Power of Reframing: Choose to instead of have to

We don’t have to do anything. We choose what we do. This reframe will change the way you view decision-making and how people view you.

Two weeks ago, we discussed how powerful replacing will with should is. Today, I urge you to replace have to with choose to. The difference between having to do something and choosing to do something is incredibly powerful, and it is only through reframing that we can have the ownership mindset required to conquer our lives.

I have to

Think about everything that we have to do. Just to name a few, we have to eat, sleep, and work. When pressed further, we might conclude that we have to eat because our bodies need nourishment. We have to sleep because our bodies need to reenergize. And we have to work so that we can pay our bills. But do we really have to do any of that? Of course not.

We don’t have to eat, sleep, or work. There’s just a good possibility that we would not survive without those three activities. But surviving is a choice. We don’t have to live. Very easily, we could give up and start wearing away. But we don’t.

I choose to

We choose to live. We choose to eat, sleep, and work. No one forces us to do anything. Whether we have a choice is in our minds. Often, our mind controls us and forces us to act. External and societal pressures force us to do everything else. But we don’t have to do anything. Once we blow past the I have to and take ownership over our choices, we can move forward with I choose to.

Many people believe that Stoicism means emotionless. But the Stoics were onto something with their ideas of choice. Instead of having to do something because of someone or something else, the Stoics believed that we can take back control of our mind and choose. And it is only when we make choices, when we control our mind, that we are ever truly free to live.

Changes

Changing have to to choose to will change your perspective. It will change how you perceive yourself in the world. And it will change how others view you. Instead of complaining about everything you have to do, suddenly, you’re showing how much you get done and everything on your plate by expressing what you choose to do.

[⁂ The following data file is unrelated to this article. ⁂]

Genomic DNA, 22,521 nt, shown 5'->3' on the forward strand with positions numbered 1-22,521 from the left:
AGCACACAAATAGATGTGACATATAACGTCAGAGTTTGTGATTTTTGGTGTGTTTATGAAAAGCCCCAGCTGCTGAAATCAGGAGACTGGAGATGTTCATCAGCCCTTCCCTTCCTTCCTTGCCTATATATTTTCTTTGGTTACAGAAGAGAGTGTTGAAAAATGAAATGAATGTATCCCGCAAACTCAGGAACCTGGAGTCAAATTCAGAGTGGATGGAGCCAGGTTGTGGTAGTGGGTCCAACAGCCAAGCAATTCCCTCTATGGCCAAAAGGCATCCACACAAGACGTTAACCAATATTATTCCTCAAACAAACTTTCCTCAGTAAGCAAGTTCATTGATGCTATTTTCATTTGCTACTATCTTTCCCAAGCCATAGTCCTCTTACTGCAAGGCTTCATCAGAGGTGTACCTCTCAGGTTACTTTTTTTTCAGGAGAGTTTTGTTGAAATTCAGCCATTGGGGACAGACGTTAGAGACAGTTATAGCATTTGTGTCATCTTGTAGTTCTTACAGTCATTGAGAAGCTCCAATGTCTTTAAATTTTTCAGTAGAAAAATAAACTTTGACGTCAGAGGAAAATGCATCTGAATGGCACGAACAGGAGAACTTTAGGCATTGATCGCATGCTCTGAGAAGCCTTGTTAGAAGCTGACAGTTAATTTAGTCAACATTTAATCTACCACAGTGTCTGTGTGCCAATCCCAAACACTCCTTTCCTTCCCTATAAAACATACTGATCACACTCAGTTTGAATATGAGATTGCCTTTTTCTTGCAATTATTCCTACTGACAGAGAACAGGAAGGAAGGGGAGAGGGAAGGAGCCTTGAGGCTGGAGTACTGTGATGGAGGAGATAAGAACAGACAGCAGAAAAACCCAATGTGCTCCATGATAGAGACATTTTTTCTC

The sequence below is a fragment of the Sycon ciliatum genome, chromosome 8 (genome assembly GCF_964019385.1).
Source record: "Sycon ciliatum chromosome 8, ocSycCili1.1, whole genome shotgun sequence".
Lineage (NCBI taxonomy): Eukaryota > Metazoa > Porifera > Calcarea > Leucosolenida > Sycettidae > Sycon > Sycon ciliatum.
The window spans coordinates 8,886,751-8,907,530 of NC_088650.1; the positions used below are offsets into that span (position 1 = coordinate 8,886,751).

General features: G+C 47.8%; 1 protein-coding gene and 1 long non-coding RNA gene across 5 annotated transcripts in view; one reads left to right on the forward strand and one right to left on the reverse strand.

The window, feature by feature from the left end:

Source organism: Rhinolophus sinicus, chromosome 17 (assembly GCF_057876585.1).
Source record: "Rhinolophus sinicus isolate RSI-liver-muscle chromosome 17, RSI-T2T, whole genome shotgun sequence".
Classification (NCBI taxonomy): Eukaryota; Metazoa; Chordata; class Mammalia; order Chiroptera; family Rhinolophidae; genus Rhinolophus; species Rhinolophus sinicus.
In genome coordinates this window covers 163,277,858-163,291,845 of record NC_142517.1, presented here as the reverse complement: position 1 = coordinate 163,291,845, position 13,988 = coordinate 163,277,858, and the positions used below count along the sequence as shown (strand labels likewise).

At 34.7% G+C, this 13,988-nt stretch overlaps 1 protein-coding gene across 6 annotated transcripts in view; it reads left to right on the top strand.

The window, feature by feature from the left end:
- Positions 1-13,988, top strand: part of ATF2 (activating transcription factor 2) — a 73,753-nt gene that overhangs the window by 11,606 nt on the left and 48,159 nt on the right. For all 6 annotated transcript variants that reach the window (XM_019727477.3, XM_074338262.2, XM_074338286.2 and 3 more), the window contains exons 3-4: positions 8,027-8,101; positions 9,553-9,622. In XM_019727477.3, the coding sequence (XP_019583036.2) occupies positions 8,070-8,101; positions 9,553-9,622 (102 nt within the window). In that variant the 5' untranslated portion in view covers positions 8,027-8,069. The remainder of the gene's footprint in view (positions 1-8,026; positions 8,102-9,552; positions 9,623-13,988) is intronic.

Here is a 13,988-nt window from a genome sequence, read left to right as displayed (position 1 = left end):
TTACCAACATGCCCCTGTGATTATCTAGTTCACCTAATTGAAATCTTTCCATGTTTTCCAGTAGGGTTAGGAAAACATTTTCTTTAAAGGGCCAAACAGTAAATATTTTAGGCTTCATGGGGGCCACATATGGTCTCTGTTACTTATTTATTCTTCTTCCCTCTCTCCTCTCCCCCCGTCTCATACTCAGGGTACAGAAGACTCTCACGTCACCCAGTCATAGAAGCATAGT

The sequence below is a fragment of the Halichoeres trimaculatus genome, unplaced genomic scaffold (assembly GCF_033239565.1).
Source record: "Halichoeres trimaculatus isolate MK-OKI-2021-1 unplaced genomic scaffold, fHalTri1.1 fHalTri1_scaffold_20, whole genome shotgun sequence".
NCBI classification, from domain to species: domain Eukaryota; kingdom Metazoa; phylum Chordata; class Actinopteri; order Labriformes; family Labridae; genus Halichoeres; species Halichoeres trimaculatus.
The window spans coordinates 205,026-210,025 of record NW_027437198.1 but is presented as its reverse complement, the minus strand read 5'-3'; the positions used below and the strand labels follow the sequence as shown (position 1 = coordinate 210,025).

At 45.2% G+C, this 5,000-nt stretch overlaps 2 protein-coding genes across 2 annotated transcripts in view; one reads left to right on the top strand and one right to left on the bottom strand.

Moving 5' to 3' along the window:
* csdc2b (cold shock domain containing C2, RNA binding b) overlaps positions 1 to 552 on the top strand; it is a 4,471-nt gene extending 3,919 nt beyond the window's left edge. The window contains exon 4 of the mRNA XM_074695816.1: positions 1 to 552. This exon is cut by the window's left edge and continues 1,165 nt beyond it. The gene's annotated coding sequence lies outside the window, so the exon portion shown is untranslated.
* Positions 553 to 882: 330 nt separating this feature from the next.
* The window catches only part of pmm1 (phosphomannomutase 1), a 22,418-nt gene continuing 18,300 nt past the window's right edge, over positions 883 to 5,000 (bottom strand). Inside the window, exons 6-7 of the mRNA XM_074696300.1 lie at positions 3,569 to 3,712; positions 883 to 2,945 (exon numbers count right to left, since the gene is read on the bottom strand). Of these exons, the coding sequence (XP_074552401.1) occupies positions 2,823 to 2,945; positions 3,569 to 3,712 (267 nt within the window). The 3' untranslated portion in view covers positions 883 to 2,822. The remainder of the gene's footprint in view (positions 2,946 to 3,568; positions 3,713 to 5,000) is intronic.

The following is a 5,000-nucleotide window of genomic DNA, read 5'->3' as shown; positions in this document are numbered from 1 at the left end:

No longer do you have to do the laundry. Instead, you choose to do laundry and not, for example, go out to drinks. This is because you prioritized getting the laundry done over having a drink with a friend.

This will be a challenge at first (and for a long time). Just like being busy, changing your perspective on having to do something to choosing to do something takes a lot of time and practice.

At first, it will sound awkward when you go around telling everyone what you are choosing to do. But then, you’ll notice a shift. Instead of complaining to a friend about how you have to do a spreadsheet for your boss, suddenly you don’t have to, so you can’t complain about it.

There’s a very good chance that complaining will go down significantly because when you choose to do something, it’s difficult to complain about your choice. The worst part about this reframing exercise is that you’ll notice other people have to do a lot.

And you will become annoyed. When everyone else has to do everything, and you know that they are choosing, you’ll think twice about the time and energy you spend on that person. Hopefully, reframing have to to choose to will change the way you interact with others, which will change your life.

The naysayers

I will be the first to admit that I still have a hard time with choosing. Many people offer excuses about how they have to do things because someone will die, someone relies on them, or someone needs them. When you support someone else, it’s easy to fall into having to do all these things.

Even in the worst case, if someone controls you physically, you still control your mind. You own how you react. You choose.

I’d love to hear the challenges that you face when reframing have to to choose to. Similar to will over should, simple reframing exercises will go a long way on your journey to take back control of your mind and your life.

Before you can choose, you have to recognize that you can make choices on your own. Choose today.